Daphnis and Chloë Places Discussed


Places Discussed

(Critical Guide to Settings and Places in Literature)


*Lesbos (LEHS-bohs). Greek island in the Aegean Sea on which actions centers on two cities: Methymna and Mytilene. Methymna is a city believed to be named after a daughter of King Makara, who was married to Lesbos of Thessaly, the namesake of the island. Within a century of the time when Daphnis and Chloë was written, Methymna suffered from a series of raids. The individuals from this place seem different from Daphnis and Chloë and the rest of the people in their environment; they are outsiders.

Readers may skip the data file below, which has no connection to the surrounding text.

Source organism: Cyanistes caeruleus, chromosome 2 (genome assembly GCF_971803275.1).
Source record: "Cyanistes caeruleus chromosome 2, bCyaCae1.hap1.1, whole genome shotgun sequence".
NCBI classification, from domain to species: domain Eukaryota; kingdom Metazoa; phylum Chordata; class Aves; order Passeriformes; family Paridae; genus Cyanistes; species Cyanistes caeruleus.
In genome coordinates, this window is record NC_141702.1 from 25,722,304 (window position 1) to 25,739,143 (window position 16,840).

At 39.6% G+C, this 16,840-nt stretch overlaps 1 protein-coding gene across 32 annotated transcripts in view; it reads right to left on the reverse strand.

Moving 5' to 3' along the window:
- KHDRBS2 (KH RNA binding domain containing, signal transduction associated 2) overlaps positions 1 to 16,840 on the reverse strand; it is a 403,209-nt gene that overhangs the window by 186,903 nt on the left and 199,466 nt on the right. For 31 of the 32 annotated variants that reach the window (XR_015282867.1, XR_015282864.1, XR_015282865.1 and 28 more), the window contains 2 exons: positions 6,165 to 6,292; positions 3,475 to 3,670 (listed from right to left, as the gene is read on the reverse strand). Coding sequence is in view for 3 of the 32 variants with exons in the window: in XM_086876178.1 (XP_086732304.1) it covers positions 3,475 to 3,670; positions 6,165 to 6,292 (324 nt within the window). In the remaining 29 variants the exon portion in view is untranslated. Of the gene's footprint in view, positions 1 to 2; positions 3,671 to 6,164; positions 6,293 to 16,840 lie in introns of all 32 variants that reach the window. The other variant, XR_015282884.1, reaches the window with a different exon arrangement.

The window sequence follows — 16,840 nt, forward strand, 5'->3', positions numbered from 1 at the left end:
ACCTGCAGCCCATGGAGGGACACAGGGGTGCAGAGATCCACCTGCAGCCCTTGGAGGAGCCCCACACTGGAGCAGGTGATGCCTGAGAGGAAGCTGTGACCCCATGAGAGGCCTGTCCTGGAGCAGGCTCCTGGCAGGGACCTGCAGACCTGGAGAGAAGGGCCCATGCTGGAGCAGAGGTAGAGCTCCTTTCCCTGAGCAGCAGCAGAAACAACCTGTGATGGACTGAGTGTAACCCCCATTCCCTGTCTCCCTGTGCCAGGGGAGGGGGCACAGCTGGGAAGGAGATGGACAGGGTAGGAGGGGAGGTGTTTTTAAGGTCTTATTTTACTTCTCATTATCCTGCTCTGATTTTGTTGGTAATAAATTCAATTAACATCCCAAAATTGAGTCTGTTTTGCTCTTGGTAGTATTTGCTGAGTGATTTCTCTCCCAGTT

The other important city on Lesbos is Mytilene, which is named after another of King Makara’s daughters. Daphne and Chloë opens here, describing the city as beautiful and idyllic. Like the people in Methymna, Mytilene’s people are seen as outsiders and are quite different from the book’s main characters.

Philetas’s garden

Philetas’s garden (fih-leh-TAHZ). Place described by the old man, Philetas, as the setting in which he sees “Love” in the form of a child. The boy has wings, is handsome, carries a bow, and appears much like the image readers would have of Cupid on Valentine’s Day. The old man speaks with the god called Love and is told he is lucky to have envisioned him, because he is the only old man in the world who has seen Love, the protector and guardian of those youths in love whom he seeks.

Cave dedicated to the nymphs


(The entire section is 568 words.)